And the reason that selectivity even happens, the reason Azami goes from being a so called “Exiled” Nakiri, to the new chairman of the entire school, is because of the Elite Ten. See, to my earlier point, the Elite Ten is a really broken system. Talented students can make for very proud representations of a school, but talent in cooking doesn’t necessarily mean talent in governance. The fact that these Cooking geniuses have enough power to alter the state of the entire school, is something that was never going to end well.
Geniuses and people who are passionate about a specific field, have tunnel vision. Its no surprise, therefore, that when Azami brings forth his elitist rhetoric, that the most Elite students in Totsuki flock to him and support him. When you’re at the top, and you don’t care about anything but being there, empathy and care for everyone else flies out the window.
That’s what we get this week, we get a big moment where Azami Nakikiri takes the reigns of Totsuki, and as to what that means? Well that’s for next week and the rest of the series to focus on.
So… Before we head into that scary new world, its worth examining why the Moon Festival arc, that pretty much ended in the first half of this episode, was so important. See, the Moon Festival arc was the last “fun” arc before things get serious for this series. It was very much the calm before the storm, the breather and feel good arc before everything turns dire and before Soma and the rest have a truly difficult challenge to face.
Personally, I’m a bigger fan of arcs like the Moon Festival arc, but I do realize that Shokugeki no Soma couldn’t have just kept doing those arcs. If anything is to survive in today’s climate, especially in the entertainment industry, then there has to be change, innovation and evolution. Azami Nakiri and his whole shift, represents Shokugeki no Soma getting out of its comfort zone and trying something new and dangerous in the process. Will it succeed? I honestly don’t know.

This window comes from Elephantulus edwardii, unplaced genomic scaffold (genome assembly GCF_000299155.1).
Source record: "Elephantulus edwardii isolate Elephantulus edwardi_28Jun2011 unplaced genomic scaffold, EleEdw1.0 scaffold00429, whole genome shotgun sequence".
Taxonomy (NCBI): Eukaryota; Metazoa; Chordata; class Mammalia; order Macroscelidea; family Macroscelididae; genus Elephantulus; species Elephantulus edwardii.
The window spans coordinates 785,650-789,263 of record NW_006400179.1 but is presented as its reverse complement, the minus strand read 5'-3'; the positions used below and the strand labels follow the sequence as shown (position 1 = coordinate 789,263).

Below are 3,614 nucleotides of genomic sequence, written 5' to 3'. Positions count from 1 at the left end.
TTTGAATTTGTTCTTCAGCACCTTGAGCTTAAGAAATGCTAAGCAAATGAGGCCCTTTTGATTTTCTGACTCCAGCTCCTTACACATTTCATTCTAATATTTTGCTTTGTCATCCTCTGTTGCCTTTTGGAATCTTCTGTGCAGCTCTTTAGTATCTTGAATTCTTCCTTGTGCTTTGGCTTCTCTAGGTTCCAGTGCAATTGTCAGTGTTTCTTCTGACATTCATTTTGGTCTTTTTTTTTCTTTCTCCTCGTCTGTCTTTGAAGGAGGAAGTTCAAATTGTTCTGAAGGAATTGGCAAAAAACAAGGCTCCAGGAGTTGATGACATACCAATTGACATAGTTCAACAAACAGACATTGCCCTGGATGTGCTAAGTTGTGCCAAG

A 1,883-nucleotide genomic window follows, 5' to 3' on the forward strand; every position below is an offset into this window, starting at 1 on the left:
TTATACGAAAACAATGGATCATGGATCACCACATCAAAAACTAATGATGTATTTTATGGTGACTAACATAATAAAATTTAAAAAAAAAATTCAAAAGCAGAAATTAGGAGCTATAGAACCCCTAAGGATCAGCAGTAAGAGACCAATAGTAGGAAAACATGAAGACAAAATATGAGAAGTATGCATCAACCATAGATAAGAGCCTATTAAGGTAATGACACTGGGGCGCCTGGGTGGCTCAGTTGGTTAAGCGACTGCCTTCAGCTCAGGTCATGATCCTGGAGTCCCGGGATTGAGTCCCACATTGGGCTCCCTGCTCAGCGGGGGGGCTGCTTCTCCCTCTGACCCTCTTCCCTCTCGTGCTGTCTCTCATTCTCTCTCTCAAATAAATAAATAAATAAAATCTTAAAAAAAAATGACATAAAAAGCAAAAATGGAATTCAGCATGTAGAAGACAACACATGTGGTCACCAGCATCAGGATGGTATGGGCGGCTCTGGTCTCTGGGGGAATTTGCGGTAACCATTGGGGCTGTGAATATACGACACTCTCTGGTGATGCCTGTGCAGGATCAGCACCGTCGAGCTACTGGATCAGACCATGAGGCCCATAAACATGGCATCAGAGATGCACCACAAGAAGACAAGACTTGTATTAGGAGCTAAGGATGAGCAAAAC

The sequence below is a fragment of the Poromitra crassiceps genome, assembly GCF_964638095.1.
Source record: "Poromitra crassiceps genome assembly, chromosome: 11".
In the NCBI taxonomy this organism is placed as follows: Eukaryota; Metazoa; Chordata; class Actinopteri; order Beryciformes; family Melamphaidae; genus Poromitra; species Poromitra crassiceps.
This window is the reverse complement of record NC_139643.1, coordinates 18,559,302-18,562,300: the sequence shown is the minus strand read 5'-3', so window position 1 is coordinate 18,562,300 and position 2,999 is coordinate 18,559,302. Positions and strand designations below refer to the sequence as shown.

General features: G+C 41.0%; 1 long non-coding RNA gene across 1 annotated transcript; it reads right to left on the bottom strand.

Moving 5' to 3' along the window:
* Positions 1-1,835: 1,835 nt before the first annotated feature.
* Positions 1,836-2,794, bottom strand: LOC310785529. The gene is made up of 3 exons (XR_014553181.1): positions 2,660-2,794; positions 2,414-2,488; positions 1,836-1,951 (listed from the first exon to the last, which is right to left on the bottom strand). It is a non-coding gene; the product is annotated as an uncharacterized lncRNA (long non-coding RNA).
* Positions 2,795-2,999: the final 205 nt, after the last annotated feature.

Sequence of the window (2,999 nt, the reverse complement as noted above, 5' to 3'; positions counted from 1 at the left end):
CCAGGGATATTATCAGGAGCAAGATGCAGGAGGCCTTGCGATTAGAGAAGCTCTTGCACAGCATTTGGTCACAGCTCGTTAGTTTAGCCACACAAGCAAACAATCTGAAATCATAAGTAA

I’ve read partly into the whole Azami arc, and because of that, I’m not really sure if it ends properly or if it has even ended. So it’ll be interesting to see what happens when the show catches up to where I was at. The show is rapidly adapting things to the point where I wouldn’t be surprised if we reach that point at the midway point of this series.
But I suppose I’m veering off topic a bit. The last thing that I think is worth talking about is Erina, because its no secret that she’s going to play heavily into this upcoming story. Its at this point, that Erina’s character is starting to get fleshed out and the reason for how twisted and messed up she is, is coming into play. With a father like Azami, its no surprise that Erina is as uptight, arrogant and messed up as she is. But there’s not just Azami, there’s also Soma’s dad who seems to have made a real impression on Erina as a child.
The open seat in Erina’s restaurant? Its not reserved for her dad, any of her friends or event her grandfather, but for Soma’s dad. That, in itself, shows just how important the older Yukihira is to her, and how much of a role that connection is going to play into the main story for the series. I don’t want to say anything more than that, so I suppose its worth ending that particular discussion there, for now.
So… As a whole, I think the episode covered a lot this week, overwhelmingly so. We had the first part of the episode wrap up the Moon Festival arc, and we even had a moment with the Elite Ten’s Number one, before we dove straight into Azami and the big shift.
The fact that I didn’t event talk about the whole White Knight of the Table part of the episode, should itself clue you in to the fact that there was simply too much to discuss and talk about here. Any other week, the meeting between Soma and Tsukasa would’ve been the headline moment of the episode, and for all intents and purposes it should have been. Things are what they are though, and the show is pretty much taking us to the part of the story that its so interested in.
And now, five episodes in, we’re there. We’re at the point that will rule and determine the story for what will be a long time, and I think its at this point, that Shokugeki no Soma can pump the breaks a bit and settle into a pace that adapts 2 or 3 chapters an episode. My sincere hope is for that to happen, otherwise, I think, this third season is going to go down as the season where things got a bit too fast for comfort.